As the Eagles prepare to host the Dallas Cowboys on Saturday night, Inquirer Sports columnists Marcus Hayes and Mike Sielski will debate four issues facing the Eagles, today through Saturday.

Today’s issue: Has Nick Sirianni exceeded expectations?


Consider the circumstances surrounding the Eagles’ decision in January to hire Nick Sirianni as their head coach.

They were coming off their worst season in eight years. They had fired Doug Pederson, the only Super Bowl-winning coach in their history. They were reconciling themselves to the reality that they would soon have to trade their franchise quarterback, Carson Wentz. Now they had picked, as Pederson’s replacement, someone who had never been a head coach at any level of football, who had rarely been mentioned as a viable candidate during the NFL’s period of head-coaching hot-stove scuttlebutt, who hadn’t been chosen as much as he had been settled on.

What were the expectations for Sirianni then?

Consider the first time Sirianni spoke publicly after his hiring. He was alone in a room in front of a laptop, little squares of faces Zooming questions at him, and he appeared overwhelmed: stammering, repeating himself, obviously nervous. He became, for a while, a national punchline.

What were the expectations for Sirianni then?

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Consider the early part of the Eagles’ season. After a decisive Week 1 in Atlanta, they lost five of their next six games. The succession of good-to-great quarterbacks they faced – Dak Prescott, Patrick Mahomes, Tom Brady, Derek Carr – toyed with Jonathan Gannon’s defense. Jalen Hurts was the alpha and the omega of the offense, but he wasn’t equipped, didn’t have the experience yet, to shoulder so much responsibility for his team’s fortunes. The Eagles were 2-5. Sirianni, in a bit of a tortured metaphor, compared them to a flower. And the primary reason to think things would improve for them, maybe the only reason, was that their schedule looked to be lighter in the season’s second half.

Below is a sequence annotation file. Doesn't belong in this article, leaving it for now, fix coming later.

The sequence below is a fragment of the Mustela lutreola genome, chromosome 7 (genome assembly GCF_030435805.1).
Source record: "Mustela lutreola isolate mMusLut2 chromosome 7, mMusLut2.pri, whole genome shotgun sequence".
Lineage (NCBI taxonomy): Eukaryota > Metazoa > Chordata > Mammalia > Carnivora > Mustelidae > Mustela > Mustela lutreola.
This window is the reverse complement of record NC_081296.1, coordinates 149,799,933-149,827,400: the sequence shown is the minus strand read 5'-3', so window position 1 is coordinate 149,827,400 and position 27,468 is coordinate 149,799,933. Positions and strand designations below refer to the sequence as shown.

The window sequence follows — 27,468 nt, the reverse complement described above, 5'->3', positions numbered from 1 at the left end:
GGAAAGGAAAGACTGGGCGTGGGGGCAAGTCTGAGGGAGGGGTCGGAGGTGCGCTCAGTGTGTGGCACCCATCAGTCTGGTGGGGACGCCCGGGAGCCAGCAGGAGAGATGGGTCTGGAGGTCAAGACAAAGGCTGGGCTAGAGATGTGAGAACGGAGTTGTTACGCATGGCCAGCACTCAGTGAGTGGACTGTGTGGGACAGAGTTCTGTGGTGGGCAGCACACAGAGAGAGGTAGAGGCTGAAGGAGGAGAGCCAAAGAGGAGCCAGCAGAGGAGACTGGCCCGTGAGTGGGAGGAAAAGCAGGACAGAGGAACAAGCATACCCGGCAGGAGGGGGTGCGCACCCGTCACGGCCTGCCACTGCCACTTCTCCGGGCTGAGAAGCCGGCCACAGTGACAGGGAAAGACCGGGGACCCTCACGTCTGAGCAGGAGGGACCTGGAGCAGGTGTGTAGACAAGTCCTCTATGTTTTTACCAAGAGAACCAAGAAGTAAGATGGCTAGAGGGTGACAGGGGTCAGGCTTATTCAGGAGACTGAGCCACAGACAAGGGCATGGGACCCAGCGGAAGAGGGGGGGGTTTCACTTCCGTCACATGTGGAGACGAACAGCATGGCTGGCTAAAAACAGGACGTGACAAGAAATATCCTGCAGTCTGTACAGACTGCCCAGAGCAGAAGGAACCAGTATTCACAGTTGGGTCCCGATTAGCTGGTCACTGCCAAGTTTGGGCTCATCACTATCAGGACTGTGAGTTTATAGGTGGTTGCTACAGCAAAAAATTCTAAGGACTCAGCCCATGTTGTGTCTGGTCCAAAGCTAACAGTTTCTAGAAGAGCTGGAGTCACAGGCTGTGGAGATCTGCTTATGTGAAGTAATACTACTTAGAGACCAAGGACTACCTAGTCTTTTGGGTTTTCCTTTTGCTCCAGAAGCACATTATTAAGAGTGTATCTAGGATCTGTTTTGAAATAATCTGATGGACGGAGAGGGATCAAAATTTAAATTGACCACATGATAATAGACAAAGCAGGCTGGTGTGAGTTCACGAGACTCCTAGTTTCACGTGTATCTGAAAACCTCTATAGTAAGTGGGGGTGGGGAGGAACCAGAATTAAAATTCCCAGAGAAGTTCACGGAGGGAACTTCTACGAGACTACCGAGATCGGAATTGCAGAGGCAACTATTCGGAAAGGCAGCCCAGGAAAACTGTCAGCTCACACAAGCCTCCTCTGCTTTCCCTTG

What were the expectations for Sirianni then?

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Consider that, while the Eagles’ schedule has indeed been easier over these last nine games, it hasn’t been just the relative weakness of their opponents that caused this recent 7-2 surge. If you expected the Eagles’ offense to continue struggling, well, Sirianni reoriented it to emphasize its strengths: the offensive line and the depth at running back – the kind of adjustment that an inexperienced coach is often unequipped or reluctant to make. If you expected Sirianni’s sometimes-corny press conferences to cost him cachet in the locker room, well, he seems to be getting plenty of respect and buy-in from his players now.

So ask yourself: If someone had told you back in January that the Eagles would be 9-7 ahead of a mostly meaningless regular-season finale against the Cowboys, that they already would have clinched a playoff spot, and that no one would be snickering at Nick Sirianni anymore, would that scenario have exceeded your expectations for this team and its coach?

Of course it would have.